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The World’s Most Common Chicken Myths Explained

The World’s Most Common Chicken Myths Explained

Fake news isn’t limited to social platforms and presidential campaigns. Even barnyard animals suffer the slings of inaccurate information. Exhibit A: Mike the Headless Chicken, an animal that toured America in 1945 along with other strange creatures under the pretense of being “medical miracles.” The story was Mike lived without his head for around 18 months and that helped spawn the idea that chickens possess the power to live without their heads. But when Mike’s owner took him to the University of Utah in Salt Lake City, they found that the vein responsible for carrying blood from his heart to his brain and back was intact despite the reality that most of his “head” area got axed. So technically, he wasn’t headless. But the story earned Mike a huge fan following and several magazine features. 

chicken illustration

Thankfully, the only way to combat fake news is with facts. So we’ve enlisted Joyce Vaughn, who has been educating people about poultry for more than 50 years with her husband, Robert Vaughn, to help set the chicken myths record straight. The Vaughns are members of the American Poultry Association, which helps classify different kinds of breeds based on their purpose and traits. “We’re always glad to help people learn about poultry and help people get started,” Joyce says.

So with their help, we offer you the most common chicken myths, including miracle Mike:

1. A chicken can live without its head

Well, to be blunt: No creature can live without its head (with the possible exception of some insects that can survive for a few days minus their noggin). The reason for this is that the brain controls everything in the body, and in its absence, the body fails. In the case of Mike, the headless chicken, his head was missing, but his brain remained intact. And Joyce affirms that chickens can’t live without them. “When you cut their head off, the chickens will die,” she says.

2. Chickens are vegetarians

Quite the opposite. Joyce says that they love to eat bugs. “They can listen, find worms and bugs in the grass, then scratch for them, and get them,” she says. In fact, chickens are categorized as omnivores and are known to eat lizards, snakes, and mice.

3. Chickens are dirty

Nope. Thanks to their propensity to snack on bugs and critters, chickens can serve as pest-control agents, tidying up the yard and removing unwanted nuisances. But the fowl lack the ability to control their surroundings, and Joyce says that while owners must bear the responsibility of cleaning pens, chickens themselves are clean birds. However, one favorite activity may add to their dirty mythology: They do love a dirt bath. Domestic chickens roll around in dust to keep their feathers clean and shake off any lice, mites, and other parasites off their bodies. (Don’t judge.)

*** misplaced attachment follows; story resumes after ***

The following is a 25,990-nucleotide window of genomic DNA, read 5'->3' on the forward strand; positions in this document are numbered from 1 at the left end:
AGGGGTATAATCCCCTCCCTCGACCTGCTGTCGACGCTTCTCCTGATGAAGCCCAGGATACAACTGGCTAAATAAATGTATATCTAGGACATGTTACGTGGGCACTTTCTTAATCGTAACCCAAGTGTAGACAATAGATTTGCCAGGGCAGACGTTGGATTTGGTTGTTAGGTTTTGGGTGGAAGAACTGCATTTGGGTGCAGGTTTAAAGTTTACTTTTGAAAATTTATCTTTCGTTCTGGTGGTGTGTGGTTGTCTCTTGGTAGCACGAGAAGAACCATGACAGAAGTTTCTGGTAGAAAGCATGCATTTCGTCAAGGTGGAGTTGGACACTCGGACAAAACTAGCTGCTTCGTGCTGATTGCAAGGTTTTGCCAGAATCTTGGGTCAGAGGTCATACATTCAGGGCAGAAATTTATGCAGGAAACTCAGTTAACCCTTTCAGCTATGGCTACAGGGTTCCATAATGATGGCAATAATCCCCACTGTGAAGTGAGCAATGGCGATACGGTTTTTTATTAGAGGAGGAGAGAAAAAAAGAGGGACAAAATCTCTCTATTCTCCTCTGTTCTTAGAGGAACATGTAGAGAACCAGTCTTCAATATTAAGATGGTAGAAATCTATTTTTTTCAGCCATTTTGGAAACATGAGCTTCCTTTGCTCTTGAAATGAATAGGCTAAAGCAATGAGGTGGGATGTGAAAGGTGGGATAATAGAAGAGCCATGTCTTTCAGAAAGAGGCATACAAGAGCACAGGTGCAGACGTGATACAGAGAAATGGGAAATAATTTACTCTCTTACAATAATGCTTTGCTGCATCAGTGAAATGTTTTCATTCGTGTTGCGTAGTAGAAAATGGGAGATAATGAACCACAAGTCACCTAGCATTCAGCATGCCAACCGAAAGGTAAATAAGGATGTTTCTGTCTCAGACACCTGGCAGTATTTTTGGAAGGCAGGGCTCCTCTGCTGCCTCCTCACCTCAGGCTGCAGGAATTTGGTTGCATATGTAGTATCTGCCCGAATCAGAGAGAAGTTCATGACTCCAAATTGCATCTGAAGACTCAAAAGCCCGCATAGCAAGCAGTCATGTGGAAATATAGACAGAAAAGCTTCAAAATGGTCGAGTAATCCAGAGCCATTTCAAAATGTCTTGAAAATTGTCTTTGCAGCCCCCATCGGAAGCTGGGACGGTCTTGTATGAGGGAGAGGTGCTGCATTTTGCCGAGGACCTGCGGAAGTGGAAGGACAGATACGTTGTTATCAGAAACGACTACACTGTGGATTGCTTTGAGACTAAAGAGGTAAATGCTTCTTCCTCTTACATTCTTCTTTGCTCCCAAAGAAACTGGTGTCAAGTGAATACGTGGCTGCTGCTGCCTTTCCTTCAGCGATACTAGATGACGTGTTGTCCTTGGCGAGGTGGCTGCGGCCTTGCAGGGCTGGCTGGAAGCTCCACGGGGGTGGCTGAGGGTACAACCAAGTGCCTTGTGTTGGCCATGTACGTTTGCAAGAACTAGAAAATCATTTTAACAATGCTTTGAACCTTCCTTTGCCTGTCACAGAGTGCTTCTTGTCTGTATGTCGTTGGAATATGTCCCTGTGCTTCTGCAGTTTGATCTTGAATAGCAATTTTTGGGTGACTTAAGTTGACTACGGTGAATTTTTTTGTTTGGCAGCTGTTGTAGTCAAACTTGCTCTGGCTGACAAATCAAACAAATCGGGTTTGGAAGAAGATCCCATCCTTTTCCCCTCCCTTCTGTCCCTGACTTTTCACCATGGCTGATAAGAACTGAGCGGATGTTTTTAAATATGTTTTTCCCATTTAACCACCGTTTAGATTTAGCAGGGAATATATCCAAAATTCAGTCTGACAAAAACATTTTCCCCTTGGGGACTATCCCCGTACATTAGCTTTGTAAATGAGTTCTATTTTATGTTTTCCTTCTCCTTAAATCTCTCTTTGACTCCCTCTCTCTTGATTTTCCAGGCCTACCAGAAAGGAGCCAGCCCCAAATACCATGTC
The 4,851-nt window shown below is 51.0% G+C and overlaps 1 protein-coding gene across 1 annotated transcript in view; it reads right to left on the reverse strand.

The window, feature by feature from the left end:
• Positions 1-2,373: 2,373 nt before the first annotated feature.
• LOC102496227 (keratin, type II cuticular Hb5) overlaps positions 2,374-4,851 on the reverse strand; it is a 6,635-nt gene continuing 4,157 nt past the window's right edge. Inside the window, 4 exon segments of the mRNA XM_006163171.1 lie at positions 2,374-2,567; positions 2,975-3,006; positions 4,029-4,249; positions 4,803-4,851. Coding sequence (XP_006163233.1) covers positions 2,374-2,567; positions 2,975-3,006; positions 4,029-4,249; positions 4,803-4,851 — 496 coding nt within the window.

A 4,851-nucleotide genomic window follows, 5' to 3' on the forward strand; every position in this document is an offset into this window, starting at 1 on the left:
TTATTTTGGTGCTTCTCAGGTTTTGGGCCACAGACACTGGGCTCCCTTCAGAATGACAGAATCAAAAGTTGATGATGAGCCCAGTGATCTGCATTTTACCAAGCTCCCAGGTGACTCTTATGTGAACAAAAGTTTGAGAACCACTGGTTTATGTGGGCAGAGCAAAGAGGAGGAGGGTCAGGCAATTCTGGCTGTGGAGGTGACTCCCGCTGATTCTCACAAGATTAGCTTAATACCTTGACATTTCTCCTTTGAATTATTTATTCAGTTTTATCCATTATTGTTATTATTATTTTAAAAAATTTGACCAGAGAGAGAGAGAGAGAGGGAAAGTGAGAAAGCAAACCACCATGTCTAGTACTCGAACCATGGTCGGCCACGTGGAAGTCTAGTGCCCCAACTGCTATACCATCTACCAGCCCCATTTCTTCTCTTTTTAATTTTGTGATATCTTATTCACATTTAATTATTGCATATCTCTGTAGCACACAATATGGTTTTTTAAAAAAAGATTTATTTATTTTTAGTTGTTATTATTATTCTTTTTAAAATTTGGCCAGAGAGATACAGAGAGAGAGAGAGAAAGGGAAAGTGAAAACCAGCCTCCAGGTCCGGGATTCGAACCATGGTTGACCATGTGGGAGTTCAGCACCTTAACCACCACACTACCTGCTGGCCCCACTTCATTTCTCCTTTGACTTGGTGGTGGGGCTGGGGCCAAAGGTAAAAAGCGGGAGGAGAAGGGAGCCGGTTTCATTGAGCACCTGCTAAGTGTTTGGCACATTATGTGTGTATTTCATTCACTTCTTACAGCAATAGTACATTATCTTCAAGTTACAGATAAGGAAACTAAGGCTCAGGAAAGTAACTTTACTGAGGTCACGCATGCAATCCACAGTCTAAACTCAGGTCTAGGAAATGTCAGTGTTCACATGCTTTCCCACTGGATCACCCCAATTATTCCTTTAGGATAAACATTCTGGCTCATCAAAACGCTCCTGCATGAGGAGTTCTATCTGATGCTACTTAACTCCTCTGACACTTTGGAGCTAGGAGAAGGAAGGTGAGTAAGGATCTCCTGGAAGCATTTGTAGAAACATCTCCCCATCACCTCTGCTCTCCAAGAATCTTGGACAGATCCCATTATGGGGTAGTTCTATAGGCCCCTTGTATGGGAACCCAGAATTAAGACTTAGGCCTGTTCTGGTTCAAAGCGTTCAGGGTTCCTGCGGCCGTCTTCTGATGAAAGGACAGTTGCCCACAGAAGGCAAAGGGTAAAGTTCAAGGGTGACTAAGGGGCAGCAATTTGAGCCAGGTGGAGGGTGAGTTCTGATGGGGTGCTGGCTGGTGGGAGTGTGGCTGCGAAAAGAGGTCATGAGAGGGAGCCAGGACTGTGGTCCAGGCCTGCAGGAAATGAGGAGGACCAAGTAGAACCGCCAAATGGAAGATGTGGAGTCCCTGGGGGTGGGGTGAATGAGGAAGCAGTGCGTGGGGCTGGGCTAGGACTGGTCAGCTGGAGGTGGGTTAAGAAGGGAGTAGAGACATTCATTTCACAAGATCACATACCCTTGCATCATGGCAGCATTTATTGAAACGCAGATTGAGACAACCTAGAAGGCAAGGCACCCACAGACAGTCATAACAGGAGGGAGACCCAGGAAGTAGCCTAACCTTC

chicken illustration

4. You need a rooster for egg production

While you need one to fertilize eggs, you don’t need a rooster for egg production. That means if you raise chickens solely for their eggs, you don’t need to enlist a rooster because hens ovulate daily. And a chicken is capable of laying eggs every day: Its body begins to process the next egg cycle as soon as it lays an egg.

5. Chickens are dumb

Chickens are just as cognitively, emotionally, and socially complex as most other birds and mammals, writes Dr. Lori Marino of the Kimmela Center for Animal Advocacy in Kanab, Utah, in her study titled, “Thinking Chickens: A review of Cognition, Emotion, and Behaviour in the Domestic Chicken.” They know to go into the chicken house to lay their eggs in their egg boxes, says Joyce, adding that chickens can sense if you’re on your way to feed them and will come toward you. 

6. Chickens can’t fly

Like all other birds, chickens have wings. Chickens that live in the wild can fly a few yards, but those that are bred for meat struggle to lift their own weight. Domesticated chickens are capable of flying for a short time. “They can fly short distances. The lighter ones can fly, not up in the trees or anything,” Joyce says. But there are definitely situations where wings are flapped and its body rises off the ground into the air. “They can fly across their pens if they are feeling good or when you first let them out,” she says of those that live in people’s backyards.

7. The bigger the chicken, the bigger the eggs

Along with the chicken’s breed, three factors inform a chicken’s (and therefore an egg’s) size — feed, protein, and linoleic acid portions. Linoleic acid is one of the fatty acids that chickens need for hormone synthesis. While chickens can convert and absorb other kinds of fatty acids from their feed, they can’t do the same with linoleic acid. Mature birds that have reached the ideal body weight will eat a little more than they are used to, so they need more protein along with the normal feed. In fact, a study conducted by Applied Poultry Science Inc. in Orense, Spain found that a linoleic acid diet produced eggs with a greater yolk to albumin protein ratio, making the egg size larger. But adding linoleic acid to a chicken’s diet is a complicated process and may tamper with a chicken’s health. So before adding it, learn more about your chicken breed and consult with chicken experts such as the Vaughn’s.